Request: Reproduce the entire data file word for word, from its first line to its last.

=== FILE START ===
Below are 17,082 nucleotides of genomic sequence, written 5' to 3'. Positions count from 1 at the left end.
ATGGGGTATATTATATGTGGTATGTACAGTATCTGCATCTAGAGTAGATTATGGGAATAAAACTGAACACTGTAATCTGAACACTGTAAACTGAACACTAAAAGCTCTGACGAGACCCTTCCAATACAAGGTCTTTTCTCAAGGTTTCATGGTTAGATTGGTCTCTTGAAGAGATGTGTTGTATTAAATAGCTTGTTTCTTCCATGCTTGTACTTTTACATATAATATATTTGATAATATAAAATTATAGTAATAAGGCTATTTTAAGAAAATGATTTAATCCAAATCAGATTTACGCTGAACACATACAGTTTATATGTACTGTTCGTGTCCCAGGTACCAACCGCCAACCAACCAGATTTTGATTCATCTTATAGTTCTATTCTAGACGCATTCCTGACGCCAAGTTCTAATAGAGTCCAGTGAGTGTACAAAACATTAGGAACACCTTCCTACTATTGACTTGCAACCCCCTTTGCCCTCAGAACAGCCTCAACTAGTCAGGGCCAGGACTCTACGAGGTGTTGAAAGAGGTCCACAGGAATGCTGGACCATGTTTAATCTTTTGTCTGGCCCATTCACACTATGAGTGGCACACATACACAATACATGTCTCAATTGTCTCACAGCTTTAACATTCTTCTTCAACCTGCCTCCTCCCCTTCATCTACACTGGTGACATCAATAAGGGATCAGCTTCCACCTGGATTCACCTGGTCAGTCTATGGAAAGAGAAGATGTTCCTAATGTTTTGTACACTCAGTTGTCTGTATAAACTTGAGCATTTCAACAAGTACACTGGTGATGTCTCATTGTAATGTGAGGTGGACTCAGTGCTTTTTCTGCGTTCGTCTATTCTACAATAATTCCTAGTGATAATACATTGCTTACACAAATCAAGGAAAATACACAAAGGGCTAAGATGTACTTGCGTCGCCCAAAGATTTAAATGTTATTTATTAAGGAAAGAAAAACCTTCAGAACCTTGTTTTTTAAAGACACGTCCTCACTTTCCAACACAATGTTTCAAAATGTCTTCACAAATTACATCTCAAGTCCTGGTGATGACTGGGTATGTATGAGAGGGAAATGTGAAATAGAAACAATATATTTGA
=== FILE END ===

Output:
Below are 17,082 nucleotides of genomic sequence, written 5' to 3'. Positions count from 1 at the left end.
ATGGGGTATATTATATGTGGTATGTACAGTATCTGCATCTAGAGTAGATTATGGGAATAAAACTGAACACTGTAATCTGAACACTGTAAACTGAACACTAAAAGCTCTGACGAGACCCTTCCAATACAAGGTCTTTTCTCAAGGTTTCATGGTTAGATTGGTCTCTTGAAGAGATGTGTTGTATTAAATAGCTTGTTTCTTCCATGCTTGTACTTTTACATATAATATATTTGATAATATAAAATTATAGTAATAAGGCTATTTTAAGAAAATGATTTAATCCAAATCAGATTTACGCTGAACACATACAGTTTATATGTACTGTTCGTGTCCCAGGTACCAACCGCCAACCAACCAGATTTTGATTCATCTTATAGTTCTATTCTAGACGCATTCCTGACGCCAAGTTCTAATAGAGTCCAGTGAGTGTACAAAACATTAGGAACACCTTCCTACTATTGACTTGCAACCCCCTTTGCCCTCAGAACAGCCTCAACTAGTCAGGGCCAGGACTCTACGAGGTGTTGAAAGAGGTCCACAGGAATGCTGGACCATGTTTAATCTTTTGTCTGGCCCATTCACACTATGAGTGGCACACATACACAATACATGTCTCAATTGTCTCACAGCTTTAACATTCTTCTTCAACCTGCCTCCTCCCCTTCATCTACACTGGTGACATCAATAAGGGATCAGCTTCCACCTGGATTCACCTGGTCAGTCTATGGAAAGAGAAGATGTTCCTAATGTTTTGTACACTCAGTTGTCTGTATAAACTTGAGCATTTCAACAAGTACACTGGTGATGTCTCATTGTAATGTGAGGTGGACTCAGTGCTTTTTCTGCGTTCGTCTATTCTACAATAATTCCTAGTGATAATACATTGCTTACACAAATCAAGGAAAATACACAAAGGGCTAAGATGTACTTGCGTCGCCCAAAGATTTAAATGTTATTTATTAAGGAAAGAAAAACCTTCAGAACCTTGTTTTTTAAAGACACGTCCTCACTTTCCAACACAATGTTTCAAAATGTCTTCACAAATTACATCTCAAGTCCTGGTGATGACTGGGTATGTATGAGAGGGAAATGTGAAATAGAAACAATATATTTGA